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Why Half a Degree Matters: Higher Seas, Longer Heat Waves, Dead Reefs

New research suggests that limiting warming to 1.5 degrees instead of 2 degrees can dramatically reduce the impacts of climate change around the world.

Limiting global warming to 1.5 degrees Celsius could dramatically curb water scarcity in the Mediterranean region, help save tropical reefs, allow more wheat to grow in West Africa, and significantly shorten heat waves, according to a new study by European researchers.

As global leaders have wrangled over how to prevent warming the planet more than 2 degrees, leaders in vulnerable Pacific Island and West African nations have argued that this goal was too lax. Last December, climate negotiators meeting in Paris agreed that the world should seek to limit warming to 1.5 degrees, although that goal would be tough to reach and the benefits were difficult to quantify. On Friday, heads of states of about 160 nations will sign the climate agreement.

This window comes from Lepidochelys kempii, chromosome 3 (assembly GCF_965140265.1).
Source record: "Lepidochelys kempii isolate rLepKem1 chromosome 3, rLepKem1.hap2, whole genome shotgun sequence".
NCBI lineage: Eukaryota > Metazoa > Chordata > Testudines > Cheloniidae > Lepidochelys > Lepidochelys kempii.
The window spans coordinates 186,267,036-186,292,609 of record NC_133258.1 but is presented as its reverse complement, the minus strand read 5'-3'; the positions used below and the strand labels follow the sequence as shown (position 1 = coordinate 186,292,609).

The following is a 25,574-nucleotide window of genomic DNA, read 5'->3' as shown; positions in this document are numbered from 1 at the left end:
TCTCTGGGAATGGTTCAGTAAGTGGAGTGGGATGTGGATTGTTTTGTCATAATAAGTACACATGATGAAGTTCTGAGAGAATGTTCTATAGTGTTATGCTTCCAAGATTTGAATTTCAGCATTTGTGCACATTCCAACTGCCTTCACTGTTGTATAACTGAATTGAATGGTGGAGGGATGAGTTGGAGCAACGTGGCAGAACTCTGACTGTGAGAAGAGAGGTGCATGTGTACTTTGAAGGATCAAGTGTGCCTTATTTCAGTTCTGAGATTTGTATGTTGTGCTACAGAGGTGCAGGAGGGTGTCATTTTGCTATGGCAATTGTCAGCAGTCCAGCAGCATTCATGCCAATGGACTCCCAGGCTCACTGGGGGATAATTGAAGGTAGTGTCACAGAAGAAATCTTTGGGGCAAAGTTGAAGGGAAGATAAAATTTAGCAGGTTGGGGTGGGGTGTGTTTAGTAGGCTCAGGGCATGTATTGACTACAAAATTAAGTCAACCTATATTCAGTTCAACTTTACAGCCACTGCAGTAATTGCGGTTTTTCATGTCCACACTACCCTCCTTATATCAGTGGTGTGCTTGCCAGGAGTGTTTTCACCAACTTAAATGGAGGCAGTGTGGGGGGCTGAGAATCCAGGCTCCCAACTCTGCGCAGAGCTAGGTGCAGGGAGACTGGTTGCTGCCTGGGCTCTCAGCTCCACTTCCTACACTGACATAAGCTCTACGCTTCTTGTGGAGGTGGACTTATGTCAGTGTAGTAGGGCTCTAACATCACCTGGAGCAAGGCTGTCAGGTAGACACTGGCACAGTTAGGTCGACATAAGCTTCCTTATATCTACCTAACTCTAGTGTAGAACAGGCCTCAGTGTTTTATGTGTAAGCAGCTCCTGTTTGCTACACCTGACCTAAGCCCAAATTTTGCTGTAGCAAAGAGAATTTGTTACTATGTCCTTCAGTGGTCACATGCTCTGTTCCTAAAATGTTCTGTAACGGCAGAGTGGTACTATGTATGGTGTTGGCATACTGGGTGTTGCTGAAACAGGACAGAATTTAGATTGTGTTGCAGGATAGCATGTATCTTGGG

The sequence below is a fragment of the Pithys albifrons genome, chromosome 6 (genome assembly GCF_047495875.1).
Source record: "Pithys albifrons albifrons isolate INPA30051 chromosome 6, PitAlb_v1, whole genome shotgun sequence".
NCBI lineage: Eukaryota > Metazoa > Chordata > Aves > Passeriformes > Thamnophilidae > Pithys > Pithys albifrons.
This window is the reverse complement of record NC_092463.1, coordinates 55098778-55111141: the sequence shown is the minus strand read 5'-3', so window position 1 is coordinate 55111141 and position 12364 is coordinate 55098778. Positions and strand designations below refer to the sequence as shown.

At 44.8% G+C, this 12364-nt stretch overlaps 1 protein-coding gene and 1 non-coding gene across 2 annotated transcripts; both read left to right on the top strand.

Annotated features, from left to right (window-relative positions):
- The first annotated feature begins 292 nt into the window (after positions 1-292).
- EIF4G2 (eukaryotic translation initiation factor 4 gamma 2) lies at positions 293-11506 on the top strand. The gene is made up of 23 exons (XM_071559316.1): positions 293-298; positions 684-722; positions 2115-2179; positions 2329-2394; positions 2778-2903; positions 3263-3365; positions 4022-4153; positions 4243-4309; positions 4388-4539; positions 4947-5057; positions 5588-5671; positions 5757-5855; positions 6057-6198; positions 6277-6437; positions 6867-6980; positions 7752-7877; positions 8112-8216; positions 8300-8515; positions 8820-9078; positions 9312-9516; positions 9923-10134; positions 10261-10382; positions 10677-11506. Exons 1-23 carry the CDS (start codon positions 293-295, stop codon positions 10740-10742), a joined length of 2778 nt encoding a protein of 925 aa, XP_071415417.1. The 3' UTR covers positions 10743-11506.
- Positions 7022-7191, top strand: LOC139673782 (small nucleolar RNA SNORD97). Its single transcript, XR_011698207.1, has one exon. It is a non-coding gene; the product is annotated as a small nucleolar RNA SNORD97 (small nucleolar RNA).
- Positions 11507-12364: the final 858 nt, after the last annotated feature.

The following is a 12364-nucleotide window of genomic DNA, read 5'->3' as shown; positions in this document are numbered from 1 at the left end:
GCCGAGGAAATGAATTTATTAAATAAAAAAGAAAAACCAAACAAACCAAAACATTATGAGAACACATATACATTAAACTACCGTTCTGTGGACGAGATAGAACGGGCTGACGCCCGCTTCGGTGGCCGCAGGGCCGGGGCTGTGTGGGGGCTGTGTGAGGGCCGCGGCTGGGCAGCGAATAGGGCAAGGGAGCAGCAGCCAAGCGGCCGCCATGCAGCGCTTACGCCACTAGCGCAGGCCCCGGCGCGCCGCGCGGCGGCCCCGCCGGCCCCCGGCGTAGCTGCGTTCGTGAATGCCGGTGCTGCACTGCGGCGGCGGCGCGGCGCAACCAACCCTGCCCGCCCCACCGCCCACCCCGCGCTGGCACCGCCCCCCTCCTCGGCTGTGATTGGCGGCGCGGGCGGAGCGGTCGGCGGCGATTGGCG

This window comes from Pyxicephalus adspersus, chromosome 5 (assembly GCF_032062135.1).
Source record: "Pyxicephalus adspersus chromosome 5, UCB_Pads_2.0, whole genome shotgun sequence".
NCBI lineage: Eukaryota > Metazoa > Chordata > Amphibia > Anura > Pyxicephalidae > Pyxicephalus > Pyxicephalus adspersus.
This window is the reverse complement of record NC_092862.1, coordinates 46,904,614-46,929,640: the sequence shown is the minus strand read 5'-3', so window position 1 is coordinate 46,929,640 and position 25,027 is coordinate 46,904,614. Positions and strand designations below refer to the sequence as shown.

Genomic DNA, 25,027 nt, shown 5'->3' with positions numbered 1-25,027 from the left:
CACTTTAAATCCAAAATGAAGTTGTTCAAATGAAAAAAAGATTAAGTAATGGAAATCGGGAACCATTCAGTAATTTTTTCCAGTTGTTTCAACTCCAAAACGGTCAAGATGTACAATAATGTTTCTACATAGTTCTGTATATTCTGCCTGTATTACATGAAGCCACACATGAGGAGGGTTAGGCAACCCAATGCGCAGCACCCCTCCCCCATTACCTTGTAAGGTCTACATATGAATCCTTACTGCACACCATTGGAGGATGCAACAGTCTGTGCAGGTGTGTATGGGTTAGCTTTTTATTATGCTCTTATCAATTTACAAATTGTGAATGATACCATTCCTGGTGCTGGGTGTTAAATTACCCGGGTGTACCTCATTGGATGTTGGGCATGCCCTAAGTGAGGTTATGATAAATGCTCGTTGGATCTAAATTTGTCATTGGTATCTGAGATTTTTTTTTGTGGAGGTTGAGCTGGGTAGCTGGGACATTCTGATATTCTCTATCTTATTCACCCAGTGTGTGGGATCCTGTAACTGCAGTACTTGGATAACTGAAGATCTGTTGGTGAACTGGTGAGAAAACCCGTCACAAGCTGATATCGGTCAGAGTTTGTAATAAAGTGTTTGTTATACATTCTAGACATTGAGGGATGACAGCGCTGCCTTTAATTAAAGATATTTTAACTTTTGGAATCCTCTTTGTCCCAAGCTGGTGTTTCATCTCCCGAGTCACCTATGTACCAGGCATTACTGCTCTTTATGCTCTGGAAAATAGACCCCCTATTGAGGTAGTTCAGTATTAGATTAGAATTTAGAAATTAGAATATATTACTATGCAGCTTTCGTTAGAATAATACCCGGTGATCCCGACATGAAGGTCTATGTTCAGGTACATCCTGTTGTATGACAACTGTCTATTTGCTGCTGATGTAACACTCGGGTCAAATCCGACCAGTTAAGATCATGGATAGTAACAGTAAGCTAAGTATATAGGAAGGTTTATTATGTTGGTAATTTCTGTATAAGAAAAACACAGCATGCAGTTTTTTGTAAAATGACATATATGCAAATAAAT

The new research published Thursday offers what may be the most detailed glimpse yet of the difference half a degree can make.

Using multiple sets of climate models, the scientists examined nearly a dozen climate indicators–including sea-level rise, rice and soy production, and extreme weather events–to analyze how the two temperature scenarios would affect 25 regions around the globe. While the models don't agree on precisely what will happen, the researchers reported consistent trends suggesting that capping warming at the lower range could substantially reduce harm from climate change in many places.


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